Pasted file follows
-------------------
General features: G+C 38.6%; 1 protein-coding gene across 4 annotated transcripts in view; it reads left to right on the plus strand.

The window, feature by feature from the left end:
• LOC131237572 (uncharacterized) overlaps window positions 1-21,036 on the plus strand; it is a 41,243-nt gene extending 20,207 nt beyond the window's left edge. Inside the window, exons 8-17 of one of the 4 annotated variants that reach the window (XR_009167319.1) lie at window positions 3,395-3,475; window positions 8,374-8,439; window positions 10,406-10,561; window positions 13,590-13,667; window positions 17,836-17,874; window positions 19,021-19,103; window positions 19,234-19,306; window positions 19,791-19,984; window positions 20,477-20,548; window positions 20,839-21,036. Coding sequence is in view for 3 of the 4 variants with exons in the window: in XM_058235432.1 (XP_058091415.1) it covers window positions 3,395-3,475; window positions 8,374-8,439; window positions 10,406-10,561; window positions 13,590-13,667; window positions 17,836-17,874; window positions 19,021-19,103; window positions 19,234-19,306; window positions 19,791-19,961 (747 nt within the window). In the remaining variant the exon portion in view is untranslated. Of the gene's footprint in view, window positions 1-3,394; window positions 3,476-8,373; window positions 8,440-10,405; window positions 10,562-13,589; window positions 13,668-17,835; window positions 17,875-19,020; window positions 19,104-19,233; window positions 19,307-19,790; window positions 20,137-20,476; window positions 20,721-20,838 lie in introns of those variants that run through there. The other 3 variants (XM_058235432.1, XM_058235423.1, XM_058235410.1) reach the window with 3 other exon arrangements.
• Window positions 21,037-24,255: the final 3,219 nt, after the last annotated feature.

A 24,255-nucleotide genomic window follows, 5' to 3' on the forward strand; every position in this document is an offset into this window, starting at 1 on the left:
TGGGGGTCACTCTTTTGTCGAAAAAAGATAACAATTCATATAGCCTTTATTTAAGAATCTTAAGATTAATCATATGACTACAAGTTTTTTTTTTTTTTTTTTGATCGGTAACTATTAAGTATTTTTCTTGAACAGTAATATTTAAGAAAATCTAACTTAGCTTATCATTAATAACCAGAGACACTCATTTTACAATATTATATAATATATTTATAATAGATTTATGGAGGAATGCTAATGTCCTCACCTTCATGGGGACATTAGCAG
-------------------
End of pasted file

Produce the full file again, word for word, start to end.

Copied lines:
General features: G+C 38.6%; 1 protein-coding gene across 4 annotated transcripts in view; it reads left to right on the plus strand.

The window, feature by feature from the left end:
• LOC131237572 (uncharacterized) overlaps window positions 1-21,036 on the plus strand; it is a 41,243-nt gene extending 20,207 nt beyond the window's left edge. Inside the window, exons 8-17 of one of the 4 annotated variants that reach the window (XR_009167319.1) lie at window positions 3,395-3,475; window positions 8,374-8,439; window positions 10,406-10,561; window positions 13,590-13,667; window positions 17,836-17,874; window positions 19,021-19,103; window positions 19,234-19,306; window positions 19,791-19,984; window positions 20,477-20,548; window positions 20,839-21,036. Coding sequence is in view for 3 of the 4 variants with exons in the window: in XM_058235432.1 (XP_058091415.1) it covers window positions 3,395-3,475; window positions 8,374-8,439; window positions 10,406-10,561; window positions 13,590-13,667; window positions 17,836-17,874; window positions 19,021-19,103; window positions 19,234-19,306; window positions 19,791-19,961 (747 nt within the window). In the remaining variant the exon portion in view is untranslated. Of the gene's footprint in view, window positions 1-3,394; window positions 3,476-8,373; window positions 8,440-10,405; window positions 10,562-13,589; window positions 13,668-17,835; window positions 17,875-19,020; window positions 19,104-19,233; window positions 19,307-19,790; window positions 20,137-20,476; window positions 20,721-20,838 lie in introns of those variants that run through there. The other 3 variants (XM_058235432.1, XM_058235423.1, XM_058235410.1) reach the window with 3 other exon arrangements.
• Window positions 21,037-24,255: the final 3,219 nt, after the last annotated feature.

A 24,255-nucleotide genomic window follows, 5' to 3' on the forward strand; every position in this document is an offset into this window, starting at 1 on the left:
TGGGGGTCACTCTTTTGTCGAAAAAAGATAACAATTCATATAGCCTTTATTTAAGAATCTTAAGATTAATCATATGACTACAAGTTTTTTTTTTTTTTTTTTGATCGGTAACTATTAAGTATTTTTCTTGAACAGTAATATTTAAGAAAATCTAACTTAGCTTATCATTAATAACCAGAGACACTCATTTTACAATATTATATAATATATTTATAATAGATTTATGGAGGAATGCTAATGTCCTCACCTTCATGGGGACATTAGCAG